The DJI Phantom 4 can see and avoid obstacles in its path
Chinese drone maker DJI wants to make flying a drone so easy that anyone can do it, thanks to easier-to-use controls and the ability to avoid obstacles.
The $1,399 Phantom 4 can see and automatically avoid dangerous obstructions thanks to a new set of front-facing sensors. If the drone doesn’t think it can make it around a given obstacle, it will hover in place until the pilot takes action. Another new feature in DJI’s smartphone control app lets pilots navigate the Phantom 4 by double-tapping a destination on a map.
The Phantom 4 is available for preorder online starting March 1 through DJI and Apple. It begins shipping on March 15, when it will also be available in DJI and Apple’s retail outlets. Other stores will get stocked up shortly thereafter.
DJI’s latest drone also includes better target-tracking technology. While viewing camera footage on DJI’s smartphone app, pilots simply tap a subject and the Phantom 4 will keep that person or object centered in frame. The drone should track the subject even if it moves or turns to face another direction. Pilots can manipulate the drone’s camera while the aircraft automatically follows a subject.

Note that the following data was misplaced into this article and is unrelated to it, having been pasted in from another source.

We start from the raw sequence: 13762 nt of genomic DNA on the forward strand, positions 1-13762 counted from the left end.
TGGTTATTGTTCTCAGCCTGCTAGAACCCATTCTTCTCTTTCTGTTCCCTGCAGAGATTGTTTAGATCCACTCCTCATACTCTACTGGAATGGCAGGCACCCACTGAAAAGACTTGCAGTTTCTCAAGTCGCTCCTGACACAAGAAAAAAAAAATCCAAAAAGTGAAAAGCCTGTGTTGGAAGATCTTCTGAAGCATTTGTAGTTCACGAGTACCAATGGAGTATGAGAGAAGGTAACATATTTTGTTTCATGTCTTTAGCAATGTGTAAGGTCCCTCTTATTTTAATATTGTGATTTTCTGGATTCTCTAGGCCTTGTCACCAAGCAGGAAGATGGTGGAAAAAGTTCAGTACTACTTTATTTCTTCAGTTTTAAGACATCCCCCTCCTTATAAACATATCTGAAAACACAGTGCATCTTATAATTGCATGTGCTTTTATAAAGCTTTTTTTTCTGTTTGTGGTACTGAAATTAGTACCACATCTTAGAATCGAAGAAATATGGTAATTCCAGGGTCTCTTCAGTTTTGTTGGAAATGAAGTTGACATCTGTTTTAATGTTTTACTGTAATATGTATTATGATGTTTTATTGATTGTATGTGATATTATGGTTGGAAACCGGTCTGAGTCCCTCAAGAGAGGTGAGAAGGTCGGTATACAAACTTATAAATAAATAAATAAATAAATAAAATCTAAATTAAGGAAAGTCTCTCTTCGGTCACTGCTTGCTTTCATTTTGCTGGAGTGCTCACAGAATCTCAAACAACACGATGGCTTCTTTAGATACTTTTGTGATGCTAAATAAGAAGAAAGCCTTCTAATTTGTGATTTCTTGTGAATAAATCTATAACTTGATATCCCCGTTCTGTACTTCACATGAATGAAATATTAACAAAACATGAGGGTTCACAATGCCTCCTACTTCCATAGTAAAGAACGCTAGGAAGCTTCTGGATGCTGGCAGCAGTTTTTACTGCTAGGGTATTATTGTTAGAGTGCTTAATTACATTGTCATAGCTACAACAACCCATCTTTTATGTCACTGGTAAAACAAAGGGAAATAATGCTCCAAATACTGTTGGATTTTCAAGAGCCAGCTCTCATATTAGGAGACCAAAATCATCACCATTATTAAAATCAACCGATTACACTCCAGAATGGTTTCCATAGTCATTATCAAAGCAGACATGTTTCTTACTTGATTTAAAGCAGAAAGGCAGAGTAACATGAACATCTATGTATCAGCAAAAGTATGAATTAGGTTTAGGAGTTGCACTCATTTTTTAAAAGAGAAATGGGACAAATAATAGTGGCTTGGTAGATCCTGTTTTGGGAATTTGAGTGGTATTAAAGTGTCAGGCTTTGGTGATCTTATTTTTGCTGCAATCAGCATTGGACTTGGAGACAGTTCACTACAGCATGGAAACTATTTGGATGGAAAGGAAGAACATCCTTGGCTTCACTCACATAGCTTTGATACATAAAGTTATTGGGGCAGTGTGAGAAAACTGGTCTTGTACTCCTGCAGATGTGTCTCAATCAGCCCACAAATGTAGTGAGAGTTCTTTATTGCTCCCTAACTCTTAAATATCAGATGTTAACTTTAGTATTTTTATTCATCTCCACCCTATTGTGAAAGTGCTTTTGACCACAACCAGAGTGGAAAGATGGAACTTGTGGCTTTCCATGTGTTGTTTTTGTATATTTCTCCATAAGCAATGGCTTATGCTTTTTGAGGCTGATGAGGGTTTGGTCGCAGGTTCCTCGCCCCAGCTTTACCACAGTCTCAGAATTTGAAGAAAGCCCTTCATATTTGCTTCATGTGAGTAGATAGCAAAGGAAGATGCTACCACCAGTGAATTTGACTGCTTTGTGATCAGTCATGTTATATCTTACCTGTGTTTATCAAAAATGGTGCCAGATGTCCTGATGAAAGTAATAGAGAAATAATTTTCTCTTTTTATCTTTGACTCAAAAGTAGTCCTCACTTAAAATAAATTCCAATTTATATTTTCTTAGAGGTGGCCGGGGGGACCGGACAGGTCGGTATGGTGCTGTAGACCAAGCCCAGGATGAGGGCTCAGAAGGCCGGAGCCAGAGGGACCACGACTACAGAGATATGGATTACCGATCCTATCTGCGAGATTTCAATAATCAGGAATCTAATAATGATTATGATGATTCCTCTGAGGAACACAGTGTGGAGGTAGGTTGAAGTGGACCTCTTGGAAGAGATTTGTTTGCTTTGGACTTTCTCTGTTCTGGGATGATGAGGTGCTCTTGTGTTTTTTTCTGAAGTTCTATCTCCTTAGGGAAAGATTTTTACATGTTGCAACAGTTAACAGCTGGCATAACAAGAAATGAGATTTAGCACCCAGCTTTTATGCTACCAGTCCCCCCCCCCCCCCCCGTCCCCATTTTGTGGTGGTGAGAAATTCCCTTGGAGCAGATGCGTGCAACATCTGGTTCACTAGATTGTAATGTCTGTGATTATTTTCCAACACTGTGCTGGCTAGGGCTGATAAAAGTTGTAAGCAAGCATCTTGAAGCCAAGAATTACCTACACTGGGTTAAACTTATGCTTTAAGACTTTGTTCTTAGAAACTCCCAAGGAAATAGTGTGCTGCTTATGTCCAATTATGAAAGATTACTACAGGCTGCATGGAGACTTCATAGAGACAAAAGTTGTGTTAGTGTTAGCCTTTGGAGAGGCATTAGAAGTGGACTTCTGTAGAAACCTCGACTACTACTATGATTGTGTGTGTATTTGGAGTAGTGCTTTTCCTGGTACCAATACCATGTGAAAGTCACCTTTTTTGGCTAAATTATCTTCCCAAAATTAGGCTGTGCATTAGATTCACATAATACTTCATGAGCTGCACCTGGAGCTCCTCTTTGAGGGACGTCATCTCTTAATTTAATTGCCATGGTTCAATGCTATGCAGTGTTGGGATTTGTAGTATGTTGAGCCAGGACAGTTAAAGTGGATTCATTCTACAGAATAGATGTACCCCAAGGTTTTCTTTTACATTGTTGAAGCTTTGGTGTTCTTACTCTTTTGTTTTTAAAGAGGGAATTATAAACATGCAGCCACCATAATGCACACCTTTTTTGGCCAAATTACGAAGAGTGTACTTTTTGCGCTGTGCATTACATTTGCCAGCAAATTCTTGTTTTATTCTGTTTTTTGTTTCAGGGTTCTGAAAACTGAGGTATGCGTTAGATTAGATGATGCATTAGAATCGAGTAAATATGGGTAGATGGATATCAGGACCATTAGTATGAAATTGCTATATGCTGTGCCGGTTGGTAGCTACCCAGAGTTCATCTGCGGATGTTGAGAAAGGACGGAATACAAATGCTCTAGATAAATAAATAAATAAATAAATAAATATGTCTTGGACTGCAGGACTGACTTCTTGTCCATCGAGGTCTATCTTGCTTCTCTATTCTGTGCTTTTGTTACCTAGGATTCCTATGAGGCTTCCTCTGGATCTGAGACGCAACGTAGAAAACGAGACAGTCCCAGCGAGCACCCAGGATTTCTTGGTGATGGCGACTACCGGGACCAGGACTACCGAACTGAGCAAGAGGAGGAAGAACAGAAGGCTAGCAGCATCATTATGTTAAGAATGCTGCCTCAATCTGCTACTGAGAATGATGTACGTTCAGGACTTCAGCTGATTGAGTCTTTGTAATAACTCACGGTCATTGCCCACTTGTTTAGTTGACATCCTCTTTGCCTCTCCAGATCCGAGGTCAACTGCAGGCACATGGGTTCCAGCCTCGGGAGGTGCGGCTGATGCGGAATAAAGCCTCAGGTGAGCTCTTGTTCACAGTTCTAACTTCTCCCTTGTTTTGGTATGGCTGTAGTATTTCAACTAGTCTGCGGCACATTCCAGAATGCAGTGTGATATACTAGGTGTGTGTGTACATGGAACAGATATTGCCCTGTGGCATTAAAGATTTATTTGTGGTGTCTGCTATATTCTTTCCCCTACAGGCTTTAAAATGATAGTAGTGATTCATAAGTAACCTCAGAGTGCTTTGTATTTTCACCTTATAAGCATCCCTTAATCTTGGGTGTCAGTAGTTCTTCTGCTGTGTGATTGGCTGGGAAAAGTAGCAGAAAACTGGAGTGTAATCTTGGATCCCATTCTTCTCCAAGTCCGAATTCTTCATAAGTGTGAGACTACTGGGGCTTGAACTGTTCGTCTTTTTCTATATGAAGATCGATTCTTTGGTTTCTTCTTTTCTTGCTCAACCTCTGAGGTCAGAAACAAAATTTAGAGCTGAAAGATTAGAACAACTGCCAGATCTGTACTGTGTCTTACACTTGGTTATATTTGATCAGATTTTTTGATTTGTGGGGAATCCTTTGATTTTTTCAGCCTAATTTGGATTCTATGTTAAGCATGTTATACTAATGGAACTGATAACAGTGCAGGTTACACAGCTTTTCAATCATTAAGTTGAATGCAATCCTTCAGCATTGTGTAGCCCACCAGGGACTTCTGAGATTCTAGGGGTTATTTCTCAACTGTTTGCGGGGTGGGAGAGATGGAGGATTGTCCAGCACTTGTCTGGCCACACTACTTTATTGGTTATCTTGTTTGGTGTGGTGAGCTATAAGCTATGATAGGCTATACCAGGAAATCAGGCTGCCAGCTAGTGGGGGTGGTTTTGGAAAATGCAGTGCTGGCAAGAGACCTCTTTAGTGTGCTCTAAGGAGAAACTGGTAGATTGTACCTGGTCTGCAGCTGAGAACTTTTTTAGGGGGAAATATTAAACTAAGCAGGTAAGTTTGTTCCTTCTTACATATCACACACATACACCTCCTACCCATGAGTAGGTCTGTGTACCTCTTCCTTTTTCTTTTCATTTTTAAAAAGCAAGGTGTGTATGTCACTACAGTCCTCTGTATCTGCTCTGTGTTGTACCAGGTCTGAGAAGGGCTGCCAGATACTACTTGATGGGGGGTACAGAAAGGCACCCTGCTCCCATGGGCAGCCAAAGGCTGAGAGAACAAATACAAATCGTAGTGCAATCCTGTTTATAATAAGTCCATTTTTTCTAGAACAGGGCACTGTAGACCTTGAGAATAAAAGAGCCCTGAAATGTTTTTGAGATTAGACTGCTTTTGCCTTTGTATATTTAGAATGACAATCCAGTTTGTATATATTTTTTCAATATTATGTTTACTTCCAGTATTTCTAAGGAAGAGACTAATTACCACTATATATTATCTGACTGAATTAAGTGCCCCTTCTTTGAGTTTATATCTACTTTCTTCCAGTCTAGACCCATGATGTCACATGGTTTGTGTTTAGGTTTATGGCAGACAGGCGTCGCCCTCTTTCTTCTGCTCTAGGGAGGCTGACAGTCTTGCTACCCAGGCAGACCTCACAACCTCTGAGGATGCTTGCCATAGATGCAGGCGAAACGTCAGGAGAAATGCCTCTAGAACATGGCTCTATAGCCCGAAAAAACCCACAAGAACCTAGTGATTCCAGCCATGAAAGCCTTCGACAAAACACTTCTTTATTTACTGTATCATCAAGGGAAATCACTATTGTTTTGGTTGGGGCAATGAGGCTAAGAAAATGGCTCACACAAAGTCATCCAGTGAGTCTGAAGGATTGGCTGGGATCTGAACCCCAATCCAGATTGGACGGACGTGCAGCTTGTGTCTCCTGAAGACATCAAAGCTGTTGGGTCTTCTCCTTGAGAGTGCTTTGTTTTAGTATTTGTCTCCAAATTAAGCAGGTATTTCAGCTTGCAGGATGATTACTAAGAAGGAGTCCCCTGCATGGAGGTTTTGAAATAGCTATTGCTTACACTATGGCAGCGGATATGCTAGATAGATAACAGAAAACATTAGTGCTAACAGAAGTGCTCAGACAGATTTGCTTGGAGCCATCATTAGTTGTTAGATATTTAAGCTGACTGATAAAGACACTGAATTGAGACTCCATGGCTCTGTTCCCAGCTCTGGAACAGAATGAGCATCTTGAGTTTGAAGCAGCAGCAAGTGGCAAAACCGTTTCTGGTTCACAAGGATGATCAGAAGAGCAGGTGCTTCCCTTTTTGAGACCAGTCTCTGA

Such flying modes are popular with athletes like snowboarders and skiers, who use drones to capture previously impossible-to-get footage of their downhill runs. DJI says the tracking technology, called ActiveTrack, should work in most lightning conditions except nighttime.
The Phantom 4 sports design changes as well. The airframe is more streamlined and aerodynamic, its high-resolution 4K camera is more stable and offers better optics, and it has sturdier propellers that are easier to install. DJI’s latest drone also packs a larger battery, giving it five extra minutes of flight time compared to the Phantom 3. A new Sport Mode lets the Phantom 4 travel as fast as 45 miles per hour.
DJI is launching its new consumer market Phantom as drones are increasing in popularity. The Consumer Technology Association previously estimated that roughly 700,000 drones would ship in the U.S. in 2015, representing an increase of 63% compared to 2014. As of January, the Federal Aviation had seen nearly 300,000 drone owners register their recreational unmanned aircraft.